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Author Topic: Identifying BBs voices in the pre-internet era  (Read 964 times)
CenturyDeprived
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« on: November 27, 2017, 02:50:17 PM »

How difficult was it for fans to know who sang what, back in the pre-internet era?

There are a great many times when the band members' voices sound "atypical", either due to age, drug use, or simply singing differently intentionally.

For example, who did BBs fans think was singing Bruce's solo vocal call/response part on God Only Knows? That had to have been an unfamiliar voice for listeners to audibly hear, especially considering Bruce had only joined recently. Was it just assumed this was a voice of a different BB member? Or did nobody really think this stuff through or care at the time?
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Debbie KL
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« Reply #1 on: November 27, 2017, 04:50:22 PM »

How difficult was it for fans to know who sang what, back in the pre-internet era?

There are a great many times when the band members' voices sound "atypical", either due to age, drug use, or simply singing differently intentionally.

For example, who did BBs fans think was singing Bruce's solo vocal call/response part on God Only Knows? That had to have been an unfamiliar voice for listeners to audibly hear, especially considering Bruce had only joined recently. Was it just assumed this was a voice of a different BB member? Or did nobody really think this stuff through or care at the time?

Having been a teenie fan at the time, I did find Bruce's voice distinctive and read enough to know who it was - and loved how it blended on GOK.  

I have to admit, as a teenie fan, I'm not certain we cared that much - we just loved the beauty and how it made us feel.

As far as the Wilson brothers, I found it nearly impossible to determine Carl from Brian when they wanted to cover the same song and sound similar until I started working at Ivar and heard their speaking voices.  Then it was much easier.  Brian - at that time could mimic any of them brilliantly, and often the voices were "doubled" (I guess the term is), so it's a tough job.  Seriously.  And I've had people ask me if Brian was on a song in a legal matter.  On that particular song I could tell that Brian wasn't there.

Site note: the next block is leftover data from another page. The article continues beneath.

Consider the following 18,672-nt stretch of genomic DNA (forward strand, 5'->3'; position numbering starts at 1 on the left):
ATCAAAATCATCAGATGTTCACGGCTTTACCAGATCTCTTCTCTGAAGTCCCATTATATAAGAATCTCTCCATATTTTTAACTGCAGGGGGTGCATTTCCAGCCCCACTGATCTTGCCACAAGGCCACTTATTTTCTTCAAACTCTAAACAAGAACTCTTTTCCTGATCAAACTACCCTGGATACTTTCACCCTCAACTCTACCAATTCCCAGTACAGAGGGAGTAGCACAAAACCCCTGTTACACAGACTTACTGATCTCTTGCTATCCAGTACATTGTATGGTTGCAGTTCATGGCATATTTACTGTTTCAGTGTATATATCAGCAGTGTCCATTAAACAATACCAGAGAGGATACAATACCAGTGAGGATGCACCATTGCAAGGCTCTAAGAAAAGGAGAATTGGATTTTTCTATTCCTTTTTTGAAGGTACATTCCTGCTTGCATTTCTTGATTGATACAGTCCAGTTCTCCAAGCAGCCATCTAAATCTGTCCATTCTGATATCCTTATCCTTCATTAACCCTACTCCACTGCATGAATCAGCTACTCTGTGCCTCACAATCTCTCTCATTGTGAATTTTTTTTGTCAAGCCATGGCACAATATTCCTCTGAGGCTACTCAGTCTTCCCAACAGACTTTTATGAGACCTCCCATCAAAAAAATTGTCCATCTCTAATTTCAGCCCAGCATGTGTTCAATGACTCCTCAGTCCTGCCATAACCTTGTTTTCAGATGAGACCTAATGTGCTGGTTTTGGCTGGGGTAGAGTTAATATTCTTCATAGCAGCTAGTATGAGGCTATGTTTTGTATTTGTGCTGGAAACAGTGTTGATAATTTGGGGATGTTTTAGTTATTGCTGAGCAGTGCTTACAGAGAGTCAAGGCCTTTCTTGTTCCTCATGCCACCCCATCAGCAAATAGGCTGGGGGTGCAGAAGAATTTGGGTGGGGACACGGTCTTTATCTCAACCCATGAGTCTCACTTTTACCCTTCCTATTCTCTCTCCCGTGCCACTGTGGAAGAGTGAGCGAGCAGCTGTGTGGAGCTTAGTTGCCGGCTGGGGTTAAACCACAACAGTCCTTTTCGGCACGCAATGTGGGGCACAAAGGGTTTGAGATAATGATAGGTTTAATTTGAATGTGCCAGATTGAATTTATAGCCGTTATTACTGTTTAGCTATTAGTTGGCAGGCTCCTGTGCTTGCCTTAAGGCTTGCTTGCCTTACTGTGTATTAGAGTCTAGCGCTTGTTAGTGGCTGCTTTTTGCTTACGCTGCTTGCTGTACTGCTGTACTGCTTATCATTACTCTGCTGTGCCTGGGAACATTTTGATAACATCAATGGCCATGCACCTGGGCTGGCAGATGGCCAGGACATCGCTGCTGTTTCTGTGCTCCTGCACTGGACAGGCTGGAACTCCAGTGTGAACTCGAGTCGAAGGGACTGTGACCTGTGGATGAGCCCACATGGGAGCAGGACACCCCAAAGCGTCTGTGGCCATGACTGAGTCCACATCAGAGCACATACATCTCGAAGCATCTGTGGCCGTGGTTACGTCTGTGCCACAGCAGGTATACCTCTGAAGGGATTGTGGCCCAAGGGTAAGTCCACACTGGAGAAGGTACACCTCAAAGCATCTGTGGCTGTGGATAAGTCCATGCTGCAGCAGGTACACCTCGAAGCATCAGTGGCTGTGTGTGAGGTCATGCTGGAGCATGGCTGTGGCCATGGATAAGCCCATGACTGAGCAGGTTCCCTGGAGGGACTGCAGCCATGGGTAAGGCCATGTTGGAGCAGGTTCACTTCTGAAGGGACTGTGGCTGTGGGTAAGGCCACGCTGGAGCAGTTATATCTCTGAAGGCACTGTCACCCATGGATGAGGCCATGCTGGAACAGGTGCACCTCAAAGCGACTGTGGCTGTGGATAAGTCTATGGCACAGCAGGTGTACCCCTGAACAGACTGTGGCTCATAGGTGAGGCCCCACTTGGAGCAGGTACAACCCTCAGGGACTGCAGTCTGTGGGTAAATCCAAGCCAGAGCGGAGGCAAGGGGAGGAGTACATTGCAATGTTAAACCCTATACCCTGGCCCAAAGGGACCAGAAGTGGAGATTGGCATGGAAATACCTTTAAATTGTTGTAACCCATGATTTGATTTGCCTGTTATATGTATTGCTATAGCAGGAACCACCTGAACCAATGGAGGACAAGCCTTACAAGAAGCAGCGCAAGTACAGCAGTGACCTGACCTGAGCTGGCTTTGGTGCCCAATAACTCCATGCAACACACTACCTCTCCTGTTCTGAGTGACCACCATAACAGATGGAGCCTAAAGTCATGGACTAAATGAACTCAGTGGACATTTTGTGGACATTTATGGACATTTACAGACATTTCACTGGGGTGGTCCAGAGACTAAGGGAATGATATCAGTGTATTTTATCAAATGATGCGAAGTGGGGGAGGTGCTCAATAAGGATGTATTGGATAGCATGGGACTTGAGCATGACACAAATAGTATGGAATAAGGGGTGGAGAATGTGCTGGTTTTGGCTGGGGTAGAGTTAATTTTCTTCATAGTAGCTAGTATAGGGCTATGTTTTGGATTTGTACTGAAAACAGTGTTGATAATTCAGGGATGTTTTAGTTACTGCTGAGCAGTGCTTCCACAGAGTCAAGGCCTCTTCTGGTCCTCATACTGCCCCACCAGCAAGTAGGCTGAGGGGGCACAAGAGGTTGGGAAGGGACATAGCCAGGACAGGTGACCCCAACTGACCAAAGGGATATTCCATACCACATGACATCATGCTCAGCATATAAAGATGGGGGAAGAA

When Brian laid down all the tracks - even vocally - while the BBs were touring, they dual-tracked a lot.  That makes it tough for fans.

Does that make sense?

Other than that, like I said - if Brian was mimicking any of his brothers - even cousin Mike, occasionally - we had to listen carefully.
« Last Edit: November 27, 2017, 04:52:43 PM by Debbie KL » Logged
jeffh
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« Reply #2 on: November 27, 2017, 05:03:41 PM »


As you said, we didnít care. Everything wasnít analyzed to the nth degree as it is today. Listening to their music through a small transistor radio, did affect the sound .
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CenturyDeprived
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« Reply #3 on: November 27, 2017, 10:40:39 PM »

How difficult was it for fans to know who sang what, back in the pre-internet era?

There are a great many times when the band members' voices sound "atypical", either due to age, drug use, or simply singing differently intentionally.

For example, who did BBs fans think was singing Bruce's solo vocal call/response part on God Only Knows? That had to have been an unfamiliar voice for listeners to audibly hear, especially considering Bruce had only joined recently. Was it just assumed this was a voice of a different BB member? Or did nobody really think this stuff through or care at the time?

Having been a teenie fan at the time, I did find Bruce's voice distinctive and read enough to know who it was - and loved how it blended on GOK.  

I have to admit, as a teenie fan, I'm not certain we cared that much - we just loved the beauty and how it made us feel.